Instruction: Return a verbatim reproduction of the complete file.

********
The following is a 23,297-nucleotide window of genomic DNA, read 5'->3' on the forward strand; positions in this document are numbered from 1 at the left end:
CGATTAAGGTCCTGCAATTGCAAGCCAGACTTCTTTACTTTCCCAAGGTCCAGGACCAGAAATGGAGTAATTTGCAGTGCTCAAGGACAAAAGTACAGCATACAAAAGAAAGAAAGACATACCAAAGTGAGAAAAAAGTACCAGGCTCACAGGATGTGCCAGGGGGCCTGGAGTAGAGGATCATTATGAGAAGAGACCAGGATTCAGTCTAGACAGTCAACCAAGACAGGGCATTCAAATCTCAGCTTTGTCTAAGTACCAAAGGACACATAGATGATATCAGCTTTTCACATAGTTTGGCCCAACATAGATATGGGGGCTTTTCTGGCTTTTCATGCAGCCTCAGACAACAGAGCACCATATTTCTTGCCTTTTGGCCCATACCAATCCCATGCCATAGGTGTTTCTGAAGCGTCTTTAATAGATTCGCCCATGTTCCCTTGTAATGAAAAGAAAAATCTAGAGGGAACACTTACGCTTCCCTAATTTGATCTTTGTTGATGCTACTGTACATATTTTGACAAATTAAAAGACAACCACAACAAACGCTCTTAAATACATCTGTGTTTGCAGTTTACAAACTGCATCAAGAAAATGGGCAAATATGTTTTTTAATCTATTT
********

The following is a 23,297-nucleotide window of genomic DNA, read 5'->3' on the forward strand; positions in this document are numbered from 1 at the left end:
CGATTAAGGTCCTGCAATTGCAAGCCAGACTTCTTTACTTTCCCAAGGTCCAGGACCAGAAATGGAGTAATTTGCAGTGCTCAAGGACAAAAGTACAGCATACAAAAGAAAGAAAGACATACCAAAGTGAGAAAAAAGTACCAGGCTCACAGGATGTGCCAGGGGGCCTGGAGTAGAGGATCATTATGAGAAGAGACCAGGATTCAGTCTAGACAGTCAACCAAGACAGGGCATTCAAATCTCAGCTTTGTCTAAGTACCAAAGGACACATAGATGATATCAGCTTTTCACATAGTTTGGCCCAACATAGATATGGGGGCTTTTCTGGCTTTTCATGCAGCCTCAGACAACAGAGCACCATATTTCTTGCCTTTTGGCCCATACCAATCCCATGCCATAGGTGTTTCTGAAGCGTCTTTAATAGATTCGCCCATGTTCCCTTGTAATGAAAAGAAAAATCTAGAGGGAACACTTACGCTTCCCTAATTTGATCTTTGTTGATGCTACTGTACATATTTTGACAAATTAAAAGACAACCACAACAAACGCTCTTAAATACATCTGTGTTTGCAGTTTACAAACTGCATCAAGAAAATGGGCAAATATGTTTTTTAATCTATTT